There are many other products which we use everyday and are not aware that they are of Swiss origin. The very useful and ubiquitous Velcro is a Swiss patent and is used in many clothing items and bags. The origin of the electronic watch was also in Switzerland but the traditional watchmakers did not believe in its future and the technology eventually found its way to Japan and the United States. The food brand Nestlé which produces hundreds of products and employs thousands of people in India is a Swiss company. ACC, another Swiss company, is the second largest producer of cement in India and a key leader in the building and infrastructure sectors.
In fact, perhaps the most popular technology today – the World Wide Web – was invented by scientists at CERN (the European Organization for Nuclear Research and the world’s largest laboratory) at Geneva.
You have been in India for 2 years. What has been your experience so far in increasing awareness of Switzerland across various fields?
I am very impressed by how India identifies Switzerland through film portrayals. They have a pure image of the country. I am very pleased to see how Indians are charmed by Switzerland. I assure you that the reality will not disappoint this perception.
Personally, I find India to be very fascinating. I have visited many places throughout India from Manali in the north to the southern tip of Kanyakumari, from Bhuj to Pondicherry. On a recent trip to Kolkata, I was very impressed by how well the city is planned.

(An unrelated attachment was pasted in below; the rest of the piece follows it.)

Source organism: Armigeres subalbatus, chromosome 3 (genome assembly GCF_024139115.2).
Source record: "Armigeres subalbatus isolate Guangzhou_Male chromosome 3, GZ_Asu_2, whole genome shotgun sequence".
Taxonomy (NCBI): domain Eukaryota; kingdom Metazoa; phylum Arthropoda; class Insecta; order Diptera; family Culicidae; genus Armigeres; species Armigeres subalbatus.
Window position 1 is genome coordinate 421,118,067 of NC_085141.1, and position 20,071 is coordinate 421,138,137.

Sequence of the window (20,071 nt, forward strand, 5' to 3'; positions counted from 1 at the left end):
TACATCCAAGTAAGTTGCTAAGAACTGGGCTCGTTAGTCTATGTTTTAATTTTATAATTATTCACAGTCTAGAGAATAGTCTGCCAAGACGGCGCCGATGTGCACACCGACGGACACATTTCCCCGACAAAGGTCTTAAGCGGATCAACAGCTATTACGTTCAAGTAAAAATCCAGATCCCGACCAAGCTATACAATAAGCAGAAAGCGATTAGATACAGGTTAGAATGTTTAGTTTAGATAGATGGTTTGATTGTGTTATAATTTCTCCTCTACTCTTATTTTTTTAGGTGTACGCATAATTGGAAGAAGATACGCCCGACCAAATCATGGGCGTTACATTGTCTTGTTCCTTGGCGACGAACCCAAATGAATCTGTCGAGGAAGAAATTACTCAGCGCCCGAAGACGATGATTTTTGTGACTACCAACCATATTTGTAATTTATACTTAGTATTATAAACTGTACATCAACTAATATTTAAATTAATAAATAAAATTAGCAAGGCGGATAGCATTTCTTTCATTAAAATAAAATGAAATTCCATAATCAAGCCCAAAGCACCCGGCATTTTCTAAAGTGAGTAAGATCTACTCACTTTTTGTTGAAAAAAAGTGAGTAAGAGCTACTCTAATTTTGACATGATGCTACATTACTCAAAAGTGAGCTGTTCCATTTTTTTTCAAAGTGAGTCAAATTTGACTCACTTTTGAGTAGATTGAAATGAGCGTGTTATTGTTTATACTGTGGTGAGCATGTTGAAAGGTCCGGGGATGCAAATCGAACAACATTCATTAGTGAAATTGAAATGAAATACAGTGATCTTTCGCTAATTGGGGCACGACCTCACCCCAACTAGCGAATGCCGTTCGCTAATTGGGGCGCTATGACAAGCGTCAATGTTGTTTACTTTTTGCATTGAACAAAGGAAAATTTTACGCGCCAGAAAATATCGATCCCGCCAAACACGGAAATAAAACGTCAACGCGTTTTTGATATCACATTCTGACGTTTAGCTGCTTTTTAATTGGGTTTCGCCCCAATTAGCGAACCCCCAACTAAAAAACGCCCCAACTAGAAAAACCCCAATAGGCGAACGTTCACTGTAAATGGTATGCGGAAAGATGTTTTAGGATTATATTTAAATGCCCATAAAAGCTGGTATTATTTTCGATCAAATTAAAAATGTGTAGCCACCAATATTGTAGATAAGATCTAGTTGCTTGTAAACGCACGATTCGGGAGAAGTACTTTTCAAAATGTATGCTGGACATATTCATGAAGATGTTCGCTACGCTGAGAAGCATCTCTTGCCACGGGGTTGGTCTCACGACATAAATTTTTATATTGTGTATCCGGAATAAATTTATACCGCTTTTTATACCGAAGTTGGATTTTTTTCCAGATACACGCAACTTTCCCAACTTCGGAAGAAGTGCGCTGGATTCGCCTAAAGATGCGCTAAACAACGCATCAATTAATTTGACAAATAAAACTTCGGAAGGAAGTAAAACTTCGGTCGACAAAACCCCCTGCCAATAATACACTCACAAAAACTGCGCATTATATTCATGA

One place in India is not like the next and travelling is a must to get a true perspective of the country and its people.
Which are your preferred holiday destinations in India?
I enjoyed Kerala – the backwaters and the hill stations – very much. I have not yet done so but I am looking forward to visiting the national parks of Madhya Pradesh and central India as well as Kashmir and its surrounding areas.
I recently visited Rajasthan and was very impressed by the city of Udaipur. I think every visitor to India should put Udaipur on their list of destinations. It has an excellent balance of history, culture and scenery – all of which will certainly appeal to tourists.
Which are your favourite summer and winter holiday destinations in Switzerland?
In Switzerland, my favourite destinations are the Italian-speaking region of Ticino surrounding the major city of Lugano and the eastern region surrounding Davos where the famous World Economic Forum takes place. Of course, Switzerland offers much in terms of holiday value covering many interests.